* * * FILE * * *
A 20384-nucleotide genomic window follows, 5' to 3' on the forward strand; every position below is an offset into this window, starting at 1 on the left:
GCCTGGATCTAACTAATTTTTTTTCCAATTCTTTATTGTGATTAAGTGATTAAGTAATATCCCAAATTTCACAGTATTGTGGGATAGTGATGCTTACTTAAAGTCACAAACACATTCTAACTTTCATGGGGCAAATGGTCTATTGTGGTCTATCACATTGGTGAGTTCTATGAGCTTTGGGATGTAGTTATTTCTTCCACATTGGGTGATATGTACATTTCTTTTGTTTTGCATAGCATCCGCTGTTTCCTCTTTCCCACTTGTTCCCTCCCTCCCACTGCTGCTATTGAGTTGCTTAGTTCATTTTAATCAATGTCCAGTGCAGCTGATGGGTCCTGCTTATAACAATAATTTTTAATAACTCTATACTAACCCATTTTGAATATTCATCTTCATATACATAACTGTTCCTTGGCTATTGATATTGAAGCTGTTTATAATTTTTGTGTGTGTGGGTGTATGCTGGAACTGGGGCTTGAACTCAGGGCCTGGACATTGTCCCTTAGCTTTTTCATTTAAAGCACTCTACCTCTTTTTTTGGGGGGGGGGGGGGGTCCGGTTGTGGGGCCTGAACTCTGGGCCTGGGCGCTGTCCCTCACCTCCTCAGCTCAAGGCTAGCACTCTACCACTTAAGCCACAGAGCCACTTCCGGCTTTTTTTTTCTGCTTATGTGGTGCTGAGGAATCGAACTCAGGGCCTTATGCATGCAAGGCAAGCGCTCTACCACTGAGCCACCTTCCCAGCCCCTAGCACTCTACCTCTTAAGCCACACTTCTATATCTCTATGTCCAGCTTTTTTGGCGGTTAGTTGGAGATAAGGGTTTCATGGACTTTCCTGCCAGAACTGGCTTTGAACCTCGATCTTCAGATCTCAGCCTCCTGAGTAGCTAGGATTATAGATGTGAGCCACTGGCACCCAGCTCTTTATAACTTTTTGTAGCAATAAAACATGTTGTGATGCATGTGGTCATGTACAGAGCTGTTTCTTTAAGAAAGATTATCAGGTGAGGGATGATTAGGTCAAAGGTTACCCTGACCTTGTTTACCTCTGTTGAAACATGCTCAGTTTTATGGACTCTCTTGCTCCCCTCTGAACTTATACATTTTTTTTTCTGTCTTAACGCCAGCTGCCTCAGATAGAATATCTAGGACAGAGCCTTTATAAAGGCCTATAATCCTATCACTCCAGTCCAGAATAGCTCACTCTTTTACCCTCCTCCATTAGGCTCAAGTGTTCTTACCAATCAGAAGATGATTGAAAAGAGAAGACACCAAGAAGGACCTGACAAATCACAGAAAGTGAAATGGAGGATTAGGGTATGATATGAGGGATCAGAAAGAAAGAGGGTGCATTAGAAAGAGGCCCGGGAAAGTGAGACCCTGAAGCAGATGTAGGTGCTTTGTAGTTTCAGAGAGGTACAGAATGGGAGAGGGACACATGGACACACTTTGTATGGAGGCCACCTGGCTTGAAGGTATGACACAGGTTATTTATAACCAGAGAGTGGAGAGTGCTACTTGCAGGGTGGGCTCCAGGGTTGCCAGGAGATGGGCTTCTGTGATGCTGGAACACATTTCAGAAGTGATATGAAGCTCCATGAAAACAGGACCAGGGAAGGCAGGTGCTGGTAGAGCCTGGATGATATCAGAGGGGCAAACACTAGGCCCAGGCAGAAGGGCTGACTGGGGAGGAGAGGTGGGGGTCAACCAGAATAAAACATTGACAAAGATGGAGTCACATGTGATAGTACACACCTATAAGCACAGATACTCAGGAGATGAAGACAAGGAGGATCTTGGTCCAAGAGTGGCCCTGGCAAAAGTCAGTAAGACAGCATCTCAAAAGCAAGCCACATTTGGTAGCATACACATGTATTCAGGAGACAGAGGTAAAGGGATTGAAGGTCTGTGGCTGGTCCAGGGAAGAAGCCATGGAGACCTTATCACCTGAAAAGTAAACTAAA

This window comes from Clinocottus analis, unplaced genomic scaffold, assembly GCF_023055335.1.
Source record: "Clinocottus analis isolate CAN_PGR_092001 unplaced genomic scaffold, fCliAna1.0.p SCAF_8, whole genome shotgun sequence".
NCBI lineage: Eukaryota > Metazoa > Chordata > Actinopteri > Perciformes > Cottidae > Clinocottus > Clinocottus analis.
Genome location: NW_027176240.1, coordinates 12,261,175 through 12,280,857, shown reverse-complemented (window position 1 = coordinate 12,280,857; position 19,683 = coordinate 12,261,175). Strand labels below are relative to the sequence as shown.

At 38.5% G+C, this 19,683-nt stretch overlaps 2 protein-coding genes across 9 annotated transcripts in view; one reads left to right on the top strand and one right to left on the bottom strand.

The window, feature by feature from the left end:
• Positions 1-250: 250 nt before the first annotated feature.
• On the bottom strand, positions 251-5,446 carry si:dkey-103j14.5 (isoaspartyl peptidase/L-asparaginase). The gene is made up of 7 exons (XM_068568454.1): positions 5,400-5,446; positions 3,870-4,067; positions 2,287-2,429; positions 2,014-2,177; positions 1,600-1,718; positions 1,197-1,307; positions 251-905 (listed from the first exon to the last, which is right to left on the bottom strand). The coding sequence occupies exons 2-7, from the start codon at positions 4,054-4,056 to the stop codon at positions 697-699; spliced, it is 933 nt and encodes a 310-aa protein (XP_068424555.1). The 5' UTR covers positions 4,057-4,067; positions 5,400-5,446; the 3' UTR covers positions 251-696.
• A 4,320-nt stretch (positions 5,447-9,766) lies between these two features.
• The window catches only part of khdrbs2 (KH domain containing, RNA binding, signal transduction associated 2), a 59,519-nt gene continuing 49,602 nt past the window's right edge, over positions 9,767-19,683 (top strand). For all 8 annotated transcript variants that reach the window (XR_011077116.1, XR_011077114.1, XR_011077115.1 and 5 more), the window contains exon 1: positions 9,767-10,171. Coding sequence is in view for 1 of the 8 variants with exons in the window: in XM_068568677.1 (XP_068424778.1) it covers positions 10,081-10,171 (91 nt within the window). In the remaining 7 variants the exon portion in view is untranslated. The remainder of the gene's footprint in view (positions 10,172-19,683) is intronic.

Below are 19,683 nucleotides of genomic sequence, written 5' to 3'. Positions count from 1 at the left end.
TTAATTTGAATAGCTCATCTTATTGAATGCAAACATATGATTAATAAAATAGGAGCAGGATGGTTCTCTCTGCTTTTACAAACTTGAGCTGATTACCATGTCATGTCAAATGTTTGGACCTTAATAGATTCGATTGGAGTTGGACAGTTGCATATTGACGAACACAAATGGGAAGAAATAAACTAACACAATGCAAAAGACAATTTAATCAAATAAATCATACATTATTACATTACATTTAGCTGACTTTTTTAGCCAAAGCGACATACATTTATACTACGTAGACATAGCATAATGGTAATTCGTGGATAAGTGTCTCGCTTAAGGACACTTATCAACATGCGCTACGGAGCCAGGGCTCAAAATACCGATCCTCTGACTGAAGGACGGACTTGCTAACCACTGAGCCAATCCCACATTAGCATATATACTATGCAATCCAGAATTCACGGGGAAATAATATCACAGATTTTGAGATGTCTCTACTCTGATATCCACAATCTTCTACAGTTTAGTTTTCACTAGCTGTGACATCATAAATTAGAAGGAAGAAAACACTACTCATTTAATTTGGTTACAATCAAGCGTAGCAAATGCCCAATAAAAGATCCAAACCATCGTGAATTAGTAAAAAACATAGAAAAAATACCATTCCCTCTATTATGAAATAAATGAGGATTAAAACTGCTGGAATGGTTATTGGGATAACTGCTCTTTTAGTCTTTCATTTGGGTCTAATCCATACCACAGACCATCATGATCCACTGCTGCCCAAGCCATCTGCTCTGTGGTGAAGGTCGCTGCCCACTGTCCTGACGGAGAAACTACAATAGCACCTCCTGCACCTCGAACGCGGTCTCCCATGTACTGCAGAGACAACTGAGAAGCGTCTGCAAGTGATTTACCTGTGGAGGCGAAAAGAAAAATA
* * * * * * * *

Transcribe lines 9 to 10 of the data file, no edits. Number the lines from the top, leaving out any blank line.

• Positions 1-250: 250 nt before the first annotated feature.
• On the bottom strand, positions 251-5,446 carry si:dkey-103j14.5 (isoaspartyl peptidase/L-asparaginase). The gene is made up of 7 exons (XM_068568454.1): positions 5,400-5,446; positions 3,870-4,067; positions 2,287-2,429; positions 2,014-2,177; positions 1,600-1,718; positions 1,197-1,307; positions 251-905 (listed from the first exon to the last, which is right to left on the bottom strand). The coding sequence occupies exons 2-7, from the start codon at positions 4,054-4,056 to the stop codon at positions 697-699; spliced, it is 933 nt and encodes a 310-aa protein (XP_068424555.1). The 5' UTR covers positions 4,057-4,067; positions 5,400-5,446; the 3' UTR covers positions 251-696.